Symptoms and Complications
Many people with Hepatitis B do not have symptoms until they develop advanced liver disease.
If symptoms occur, it may include: fatigue tends to predominate over other constitutional symptoms, such as poor appetite, malaise, abdominal pain and yellow skin and eyes (jaundice).
Complications of hepatitis B includes cirrhosis which is associated with decreased survival and an increased frequency of HCC. 84% 5-year survival rate was reported for patients with compensated HBV-related cirrhosis, compared with 14% for patients with cirrhosis complicated by ascites, jaundice, encephalopathy, or a history of variceal bleeding.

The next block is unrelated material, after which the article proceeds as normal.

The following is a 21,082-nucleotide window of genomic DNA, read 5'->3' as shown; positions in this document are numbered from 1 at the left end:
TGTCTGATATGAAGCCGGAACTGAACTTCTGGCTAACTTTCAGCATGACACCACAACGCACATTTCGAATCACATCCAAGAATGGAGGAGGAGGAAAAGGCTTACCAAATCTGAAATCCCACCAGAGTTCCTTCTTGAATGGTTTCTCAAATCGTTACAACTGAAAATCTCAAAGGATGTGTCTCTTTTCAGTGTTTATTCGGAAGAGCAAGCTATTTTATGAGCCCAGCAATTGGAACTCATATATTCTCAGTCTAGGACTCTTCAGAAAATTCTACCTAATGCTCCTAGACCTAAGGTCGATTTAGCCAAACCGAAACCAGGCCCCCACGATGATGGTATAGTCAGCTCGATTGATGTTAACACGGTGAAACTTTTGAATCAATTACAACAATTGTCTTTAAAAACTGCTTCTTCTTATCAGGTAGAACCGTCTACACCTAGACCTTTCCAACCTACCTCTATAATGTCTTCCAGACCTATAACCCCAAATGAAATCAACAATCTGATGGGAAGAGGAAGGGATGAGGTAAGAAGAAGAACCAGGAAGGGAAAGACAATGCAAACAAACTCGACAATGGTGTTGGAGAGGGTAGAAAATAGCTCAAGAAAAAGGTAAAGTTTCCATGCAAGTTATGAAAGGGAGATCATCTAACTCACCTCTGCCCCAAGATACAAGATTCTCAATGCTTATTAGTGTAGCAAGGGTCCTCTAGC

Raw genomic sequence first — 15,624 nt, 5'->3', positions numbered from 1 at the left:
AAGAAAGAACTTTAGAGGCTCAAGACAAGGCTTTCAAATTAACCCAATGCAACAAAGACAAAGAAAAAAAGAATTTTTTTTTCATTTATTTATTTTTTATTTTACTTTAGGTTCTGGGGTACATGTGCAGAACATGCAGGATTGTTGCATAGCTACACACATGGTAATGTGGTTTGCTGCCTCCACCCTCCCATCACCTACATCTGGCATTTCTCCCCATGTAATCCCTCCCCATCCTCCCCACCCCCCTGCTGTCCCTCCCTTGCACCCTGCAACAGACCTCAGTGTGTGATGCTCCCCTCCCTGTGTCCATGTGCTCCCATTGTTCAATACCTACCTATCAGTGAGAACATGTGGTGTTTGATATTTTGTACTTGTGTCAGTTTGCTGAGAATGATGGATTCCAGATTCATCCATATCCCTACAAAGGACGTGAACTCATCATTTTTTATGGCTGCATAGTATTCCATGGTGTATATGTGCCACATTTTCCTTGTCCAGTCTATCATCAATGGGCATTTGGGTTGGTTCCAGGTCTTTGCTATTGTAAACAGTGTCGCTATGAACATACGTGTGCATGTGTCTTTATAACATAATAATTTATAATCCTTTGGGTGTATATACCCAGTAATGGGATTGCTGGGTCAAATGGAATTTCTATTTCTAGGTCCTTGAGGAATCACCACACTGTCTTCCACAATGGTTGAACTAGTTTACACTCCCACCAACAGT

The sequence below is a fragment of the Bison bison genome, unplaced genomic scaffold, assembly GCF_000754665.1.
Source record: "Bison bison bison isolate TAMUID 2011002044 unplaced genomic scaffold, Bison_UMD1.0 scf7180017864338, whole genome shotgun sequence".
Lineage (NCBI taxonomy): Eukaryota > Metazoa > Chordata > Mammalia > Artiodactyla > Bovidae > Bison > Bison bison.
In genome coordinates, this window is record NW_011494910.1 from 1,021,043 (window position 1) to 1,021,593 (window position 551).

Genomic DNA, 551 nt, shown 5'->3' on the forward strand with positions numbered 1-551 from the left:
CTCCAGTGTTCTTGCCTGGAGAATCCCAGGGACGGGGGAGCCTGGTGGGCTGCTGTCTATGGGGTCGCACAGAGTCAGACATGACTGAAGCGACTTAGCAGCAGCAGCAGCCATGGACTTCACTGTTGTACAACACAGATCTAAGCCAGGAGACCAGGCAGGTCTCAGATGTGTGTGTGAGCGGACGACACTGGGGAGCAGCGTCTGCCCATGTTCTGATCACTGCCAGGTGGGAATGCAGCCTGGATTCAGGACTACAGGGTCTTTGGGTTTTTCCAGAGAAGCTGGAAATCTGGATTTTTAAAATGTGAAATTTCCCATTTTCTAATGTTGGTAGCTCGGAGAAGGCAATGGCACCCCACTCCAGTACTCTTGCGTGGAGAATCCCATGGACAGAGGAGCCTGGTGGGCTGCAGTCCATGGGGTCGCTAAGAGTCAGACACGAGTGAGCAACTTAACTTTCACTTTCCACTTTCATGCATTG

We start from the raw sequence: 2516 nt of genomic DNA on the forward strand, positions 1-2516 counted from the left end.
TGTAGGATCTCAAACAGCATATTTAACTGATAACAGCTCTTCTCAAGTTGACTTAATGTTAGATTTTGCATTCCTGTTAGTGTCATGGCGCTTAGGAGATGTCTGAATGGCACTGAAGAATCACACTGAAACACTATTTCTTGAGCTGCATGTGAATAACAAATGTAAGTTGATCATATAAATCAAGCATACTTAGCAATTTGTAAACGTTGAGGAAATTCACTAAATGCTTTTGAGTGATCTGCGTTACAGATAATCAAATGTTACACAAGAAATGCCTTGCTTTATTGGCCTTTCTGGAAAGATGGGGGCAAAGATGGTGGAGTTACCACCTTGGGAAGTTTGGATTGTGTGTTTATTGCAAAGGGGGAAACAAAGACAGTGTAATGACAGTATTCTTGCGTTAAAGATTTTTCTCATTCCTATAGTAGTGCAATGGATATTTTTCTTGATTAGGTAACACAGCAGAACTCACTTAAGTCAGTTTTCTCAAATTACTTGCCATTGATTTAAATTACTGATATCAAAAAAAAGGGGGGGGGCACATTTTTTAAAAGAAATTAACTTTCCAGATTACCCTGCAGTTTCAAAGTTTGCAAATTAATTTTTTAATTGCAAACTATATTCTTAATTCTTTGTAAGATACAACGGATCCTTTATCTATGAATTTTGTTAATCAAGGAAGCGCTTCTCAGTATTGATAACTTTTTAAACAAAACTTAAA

Other complications are liver decompensation and HCC. The estimated annual frequency of developing hepatic decompensation in HBV-associated cirrhosis is 5% to 8%, whereas that of HCC is
2% to 4%.
Factors associated with an increased risk of HCC include male gender, age 45 years or greater, having a first degree relative with HCC, the presence of cirrhosis, HBeAg positivity, reversion from anti-HBe to HBeAg positivity, and increased HBV DNA levels regardless of the HBeAg state.
In addition, HCC can occur in cirrhotic patients who have undergone HBsAg seroconversion, and all patients with cirrhosis need continued surveillance.